Several Olympic Gold hopefuls still have goaltending questions
OTTAWA, ON - NOVEMBER 28: Roberto Luongo #1 of the Vancouver Canucks guards his net against the Ottawa Senators at Canadian Tire Centre on November 28, 2013 in Ottawa, Ontario, Canada. (Photo by Andre Ringuette/NHLI via Getty Images)
Referees are finally dropping the pucks today, signaling the start of the men’s hockey games at the Winter Olympics. And for all the predictions about which teams have the best chance to win gold, as usual it’s likely going to come down to goaltending.
Of the teams with legitimate aspirations for gold in Sochi, there are four whose goaltending is deep but not necessarily settled. Let’s start with Finland, which may have the deepest goaltending of all. Antti Niemi could get the starting nod, especially with a Stanley Cup championship on his resume, not to mention the 29 wins and solid overall numbers so far this season.
But there is also Tuuka Rask, who played so well during last season’s Stanley Cup near miss for the Boston Bruins. Rask then started this season as if he were still steamed about those two late goals in Game Six of the Stanley Cup Final last June. He cooled off just a bit from that torrid start, but he’s still among the league’s statistical leaders among goalies.
Then there is Kari Lehtonen, maybe the most talented of them all. It took the tall Finn a few years to get his NHL act together, but it was never because of any lack of skills. He is truly capable of stealing games at any level, and it wouldn’t be beyond the realm of possibility that he ends up getting playing time in Sochi. And it could be meaningful playing time.
As for the host Russian team, we may not have a completely unbiased perspective. The way Sergei Bobrovsky has played for the Blue Jackets since his return from a groin injury, it’s completely justifiable to think he should be the starter for the Russian team when the games matter most. The problem is that Semyon Varlamov has been pretty consistent from day one for Colorado and has slightly better overall numbers than Bob.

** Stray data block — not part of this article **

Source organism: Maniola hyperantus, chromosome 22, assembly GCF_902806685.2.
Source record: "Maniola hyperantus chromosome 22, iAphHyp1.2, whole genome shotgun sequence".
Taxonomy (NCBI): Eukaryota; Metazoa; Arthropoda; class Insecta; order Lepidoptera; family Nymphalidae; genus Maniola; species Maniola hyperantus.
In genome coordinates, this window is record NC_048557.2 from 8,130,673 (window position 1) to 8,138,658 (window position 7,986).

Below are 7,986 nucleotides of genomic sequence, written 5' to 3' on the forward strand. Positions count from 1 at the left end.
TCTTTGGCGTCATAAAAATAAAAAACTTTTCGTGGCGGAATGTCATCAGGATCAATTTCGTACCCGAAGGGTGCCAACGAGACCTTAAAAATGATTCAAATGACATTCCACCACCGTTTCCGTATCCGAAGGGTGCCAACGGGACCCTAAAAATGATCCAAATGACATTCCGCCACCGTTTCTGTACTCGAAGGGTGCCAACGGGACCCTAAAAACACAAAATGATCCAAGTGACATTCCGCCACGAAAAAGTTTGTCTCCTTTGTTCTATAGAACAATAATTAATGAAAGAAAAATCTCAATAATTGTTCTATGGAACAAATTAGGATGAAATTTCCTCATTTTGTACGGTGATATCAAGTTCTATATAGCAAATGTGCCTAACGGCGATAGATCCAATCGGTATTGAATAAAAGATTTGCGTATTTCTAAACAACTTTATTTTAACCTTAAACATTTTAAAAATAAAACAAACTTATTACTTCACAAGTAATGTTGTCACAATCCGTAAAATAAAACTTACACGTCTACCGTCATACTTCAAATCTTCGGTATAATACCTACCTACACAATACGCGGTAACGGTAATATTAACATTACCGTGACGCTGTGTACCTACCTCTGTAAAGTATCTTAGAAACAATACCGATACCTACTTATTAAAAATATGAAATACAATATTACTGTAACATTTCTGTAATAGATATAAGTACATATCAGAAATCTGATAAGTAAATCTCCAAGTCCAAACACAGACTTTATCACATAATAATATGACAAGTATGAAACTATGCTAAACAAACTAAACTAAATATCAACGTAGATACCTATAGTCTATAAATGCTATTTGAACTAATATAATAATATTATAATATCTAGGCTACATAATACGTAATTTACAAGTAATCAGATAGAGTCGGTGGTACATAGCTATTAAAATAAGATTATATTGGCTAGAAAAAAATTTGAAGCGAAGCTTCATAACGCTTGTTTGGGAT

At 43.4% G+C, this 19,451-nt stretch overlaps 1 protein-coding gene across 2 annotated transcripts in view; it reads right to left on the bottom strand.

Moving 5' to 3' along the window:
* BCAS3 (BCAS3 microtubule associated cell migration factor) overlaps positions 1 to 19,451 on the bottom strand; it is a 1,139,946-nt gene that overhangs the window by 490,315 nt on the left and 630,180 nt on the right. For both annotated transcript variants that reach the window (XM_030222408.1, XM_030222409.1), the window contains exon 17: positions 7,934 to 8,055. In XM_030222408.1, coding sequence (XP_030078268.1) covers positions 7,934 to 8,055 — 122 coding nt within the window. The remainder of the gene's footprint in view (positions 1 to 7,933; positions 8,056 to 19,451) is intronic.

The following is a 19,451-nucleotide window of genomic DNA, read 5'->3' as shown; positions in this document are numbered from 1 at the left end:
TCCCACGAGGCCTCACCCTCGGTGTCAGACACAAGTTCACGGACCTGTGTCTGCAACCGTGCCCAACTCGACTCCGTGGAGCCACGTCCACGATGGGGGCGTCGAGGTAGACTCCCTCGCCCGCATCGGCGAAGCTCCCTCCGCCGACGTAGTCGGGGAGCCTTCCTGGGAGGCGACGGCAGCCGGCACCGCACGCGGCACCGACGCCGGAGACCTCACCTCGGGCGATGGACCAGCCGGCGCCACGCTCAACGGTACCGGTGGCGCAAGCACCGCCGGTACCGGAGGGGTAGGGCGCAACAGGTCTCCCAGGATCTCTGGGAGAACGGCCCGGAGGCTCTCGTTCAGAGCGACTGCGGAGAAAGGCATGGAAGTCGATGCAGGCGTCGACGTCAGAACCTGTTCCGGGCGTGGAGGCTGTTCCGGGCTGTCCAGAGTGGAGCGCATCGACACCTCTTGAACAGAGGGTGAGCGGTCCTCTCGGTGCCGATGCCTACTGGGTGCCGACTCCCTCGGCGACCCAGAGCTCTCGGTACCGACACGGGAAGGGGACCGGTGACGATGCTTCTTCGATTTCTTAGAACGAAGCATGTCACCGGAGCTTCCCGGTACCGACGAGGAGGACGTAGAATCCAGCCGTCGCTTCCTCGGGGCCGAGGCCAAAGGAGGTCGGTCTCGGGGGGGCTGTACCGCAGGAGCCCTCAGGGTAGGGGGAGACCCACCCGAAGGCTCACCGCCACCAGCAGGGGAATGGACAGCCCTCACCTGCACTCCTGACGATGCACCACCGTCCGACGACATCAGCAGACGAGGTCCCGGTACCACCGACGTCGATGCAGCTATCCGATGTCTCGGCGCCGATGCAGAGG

I’m going to go "all homer" here and say Bob will still get most of the games. But no matter who carries the bulk of the load for Russia, there will be as much pressure on that goalie as any in the tournament, considering the expectations for the home team. I would say that goalie would be facing the most pressure, but does any goalie ever face more pressure on an international stage than whoever is minding the net for Canada?
In TV, they call that a segue. Now, I ask you, who’s going to start for the tournament favorites? All indications are it should be Roberto Luongo. He hasn’t had a bad season for the slumping Canucks, and he certainly has that 2010 Canadian gold to his credit, but would he be your starter? If not, would you go with Carey Price, who stumbled badly for the most part over the past several weeks, or Mike Smith, who also hit a deep goaltending hole before recovering recently?
The safest bet is the Canadians start Luongo, but all bets are off after that. To me, it wouldn’t be a major surprise if Mike Smith ends up in the biggest games, especially the way he can handle the puck. That could be especially useful on the bigger ice surface in Sochi.
As for Team USA, I say it’s going to be Miller time most of the time. Ryan Miller has played spectacular goal for a team that has struggled. That’s the only reason he isn’t among the NHL’s goaltending leaders. And, remember, he was the MVP of the 2010 Olympics and was one OT save away from possibly winning gold. Yes, Jonathan Quick has the Stanley Cup ring, but I don’t think he’s been better than Miller since he returned to the Kings from injury. And speaking of injury, Jimmy Howard’s season has been too filled with several of those to think he may be a major factor in Sochi.